What is Starch?
Starch is a carbohydrate found in many plants and is a large part of the human diet. Common sources of starch include corn, wheat, potatoes or tapioca. It is a polysaccharide, with an abundance of glucose molecules. Whether in its original form, or as one of its derivatives, starch has a variety of uses in the food industry, as well in manufacturing.
Food starches are added to thicken or stabilize products such as puddings, soups, sauces, pie fillings, salad dressings and many others. Modified versions of starch are also frequently used in foods that have a low pH or can not be heated.1
Starch comes from the middle english word “strechen,” meaning “to stiffen.” Yet use of the carbohydrate can be traced back much further. There are some references of ancient Egyptians sticking papyrus together with a starch glue and Romans extracting starch from grain in 170 BC. The first recorded starch discovery was by French chemist Bouillon Lagrange in 1804. A few years later, Russian chemist Gottlieb Kirchhoff found potato starch could produce sugar by an acid hydrolysis.
Through the 18th century, wheat was the primary source of starch. However, potatoes and maize soon grew in popularity as well. During the 1940s, an increase in dry and processed foods grew the modified starch industry. The FDA is in charge of regulating the amount and types of modification.1
In commercial production, maize, potato, tapioca, wheat, rice and arrowroot are sources for starch. The extraction depends on the original plant or root being used. In the U.S., cereal grains are the most common source.2 ‘
Kernels are cleaned and soaked in water, to enlarge and soften them. They are then milled to crack the outer shells and then a separator frees the germ. The germ includes starch, fiber and gluten. First, a fine grinding and screening process separates the fiber. The starch and gluten go through a centrifuge which spins out the less dense gluten. From there, the starch ether is dried and sold as powder, or in the case of corn, converted into syrups, sweeteners, dextrose or fructose.3
When used in food, starch assists with texture, viscosity, gel formation, adhesion, binding, moisture retention and can be used as a fat substitute. It also works as a emulsifier, stabilizer, and a clouding or glazing agent.4 However, it’s main use in the food industry is a thickening agent.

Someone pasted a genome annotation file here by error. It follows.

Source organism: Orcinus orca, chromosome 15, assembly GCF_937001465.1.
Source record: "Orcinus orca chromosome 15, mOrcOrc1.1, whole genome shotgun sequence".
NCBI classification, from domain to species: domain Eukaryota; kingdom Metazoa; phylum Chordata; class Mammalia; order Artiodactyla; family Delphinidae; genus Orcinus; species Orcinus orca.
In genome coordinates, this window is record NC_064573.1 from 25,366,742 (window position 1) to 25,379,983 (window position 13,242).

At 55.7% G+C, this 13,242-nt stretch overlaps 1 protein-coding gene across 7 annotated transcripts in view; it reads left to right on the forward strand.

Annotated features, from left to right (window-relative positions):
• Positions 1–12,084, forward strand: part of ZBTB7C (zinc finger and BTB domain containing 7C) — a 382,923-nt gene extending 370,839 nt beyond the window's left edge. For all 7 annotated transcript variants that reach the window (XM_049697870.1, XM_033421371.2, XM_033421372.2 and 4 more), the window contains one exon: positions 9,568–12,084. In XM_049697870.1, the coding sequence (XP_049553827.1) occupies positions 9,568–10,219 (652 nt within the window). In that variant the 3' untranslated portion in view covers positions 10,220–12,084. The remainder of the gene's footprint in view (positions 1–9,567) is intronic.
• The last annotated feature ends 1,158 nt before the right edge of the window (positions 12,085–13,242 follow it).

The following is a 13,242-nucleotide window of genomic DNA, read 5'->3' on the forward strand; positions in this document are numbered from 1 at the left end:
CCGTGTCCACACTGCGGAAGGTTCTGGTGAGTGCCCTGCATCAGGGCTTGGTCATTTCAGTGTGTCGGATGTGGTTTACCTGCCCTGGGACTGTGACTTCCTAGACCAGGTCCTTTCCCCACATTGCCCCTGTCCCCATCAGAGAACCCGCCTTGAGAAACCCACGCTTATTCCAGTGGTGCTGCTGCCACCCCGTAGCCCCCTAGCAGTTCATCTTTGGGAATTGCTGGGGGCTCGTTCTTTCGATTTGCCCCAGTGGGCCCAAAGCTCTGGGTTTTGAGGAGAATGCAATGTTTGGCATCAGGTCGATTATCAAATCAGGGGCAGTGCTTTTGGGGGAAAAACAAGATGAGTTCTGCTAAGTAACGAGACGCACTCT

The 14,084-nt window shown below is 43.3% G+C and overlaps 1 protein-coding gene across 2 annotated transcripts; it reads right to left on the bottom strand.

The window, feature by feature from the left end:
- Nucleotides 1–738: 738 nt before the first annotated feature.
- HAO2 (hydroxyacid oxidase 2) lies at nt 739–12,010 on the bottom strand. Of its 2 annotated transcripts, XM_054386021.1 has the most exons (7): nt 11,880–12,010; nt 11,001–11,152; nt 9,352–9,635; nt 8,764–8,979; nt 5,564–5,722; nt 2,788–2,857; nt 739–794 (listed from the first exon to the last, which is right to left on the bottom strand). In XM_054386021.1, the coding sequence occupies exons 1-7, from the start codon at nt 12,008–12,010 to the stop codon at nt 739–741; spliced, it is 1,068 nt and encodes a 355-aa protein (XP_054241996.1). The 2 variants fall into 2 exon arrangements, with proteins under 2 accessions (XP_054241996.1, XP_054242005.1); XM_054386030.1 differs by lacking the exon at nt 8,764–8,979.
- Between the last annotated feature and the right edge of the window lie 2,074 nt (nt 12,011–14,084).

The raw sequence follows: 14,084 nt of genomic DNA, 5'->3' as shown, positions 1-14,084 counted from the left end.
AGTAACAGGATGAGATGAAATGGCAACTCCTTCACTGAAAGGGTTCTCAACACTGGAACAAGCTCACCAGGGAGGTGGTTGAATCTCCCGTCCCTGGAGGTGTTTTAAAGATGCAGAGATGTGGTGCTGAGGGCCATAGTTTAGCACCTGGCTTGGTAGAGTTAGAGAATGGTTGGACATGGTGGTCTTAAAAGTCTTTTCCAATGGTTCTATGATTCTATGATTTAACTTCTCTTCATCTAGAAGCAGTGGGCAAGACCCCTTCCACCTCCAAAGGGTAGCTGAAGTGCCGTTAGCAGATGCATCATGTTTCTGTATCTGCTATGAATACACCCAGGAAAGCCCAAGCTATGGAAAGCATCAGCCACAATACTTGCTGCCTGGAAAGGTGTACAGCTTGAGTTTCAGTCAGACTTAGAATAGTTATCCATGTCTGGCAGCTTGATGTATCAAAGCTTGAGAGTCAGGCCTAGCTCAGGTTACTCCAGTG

There are two types of starches used:
- Native Starch, or the original form of starch powder extracted from plants. Starch in its pure form is a white, tasteless, odorless powder that is insoluble in cold water or alcohol. It’s used to thicken and stabilize many custards, desserts, sauces, and instant foods
- Modified Starch, is native starch that have been modified physically, enzymatically, or chemically. This is done to enhance or diminish specific attributes of starch, specializing the modified starch for thickening, gelling, encapsulating or such.
Starch thickens food through gelatinization and retrogradation. Heat causes starch to absorb water and swell, while increasing viscosity and clarity. Once the maximum viscosity is reached, the cells move apart and decrease viscosity. When the product begins to cool again, viscosity increases, making the solution cloudy and eventually forming a gel. The strength of the gel depends on the type of starch and how much is used.
Starch is composed of two glucose polymers – amylose and amylopectin. Although it ranges from source to source, starches usually have 20 to 25 percent amylose and 75 to 80 percent amylopectin. However, grain starches tend to have a higher amylose content compared to ones from other plants.5
The FDA considers starch safe for food use. Starch made from corn can be labeled as corn starch or simply starch. However, other starches must include the original source, such as “potato starch.”
The FDA allows starch to be modified with hydrochloric acid or sulfuric acid. It may also be bleached, esterified, etherified or treated with chlorine. The FDA regulates any modified starch under the Food Additives Amendment. Click here for a full list of requirements and specifications
1. BeMiller, James N., and Roy Lester. Whistler. Starch: Chemistry and Technology. London: Academic, 2009.
2. Nuss, Emily T., and Sherry A. Tanumihardjo. “Maize: A Paramount Staple Crop in the Context of Global Nutrition.” Comprehensive Reviews in Food Science and Food Safety 9.4 (2010): 417-36.
3. Rittenauer, M., L. Kolesnik, M. Gastl, and T. Becker. “From Native Malt to Pure Starch – Development and Characterization of a Purification Procedure for Modified Starch.” Food Hydrocolloids 56 (2016): 50-57.
4. Patel, B.k., R.d. Waniska, and K. Seetharaman. “Impact of Different Baking Processes on Bread Firmness and Starch Properties in Breadcrumb.”Journal of Cereal Science 42.2 (2005): 173-84.
5. Kim, Sanghoon, Atanu Biswas, Mukti Singh, Steven C. Peterson, and Sean Liu. “Thermal Dissolution of Maize Starches in Aqueous Medium.”Journal of Cereal Science 56.3 (2012): 720-25.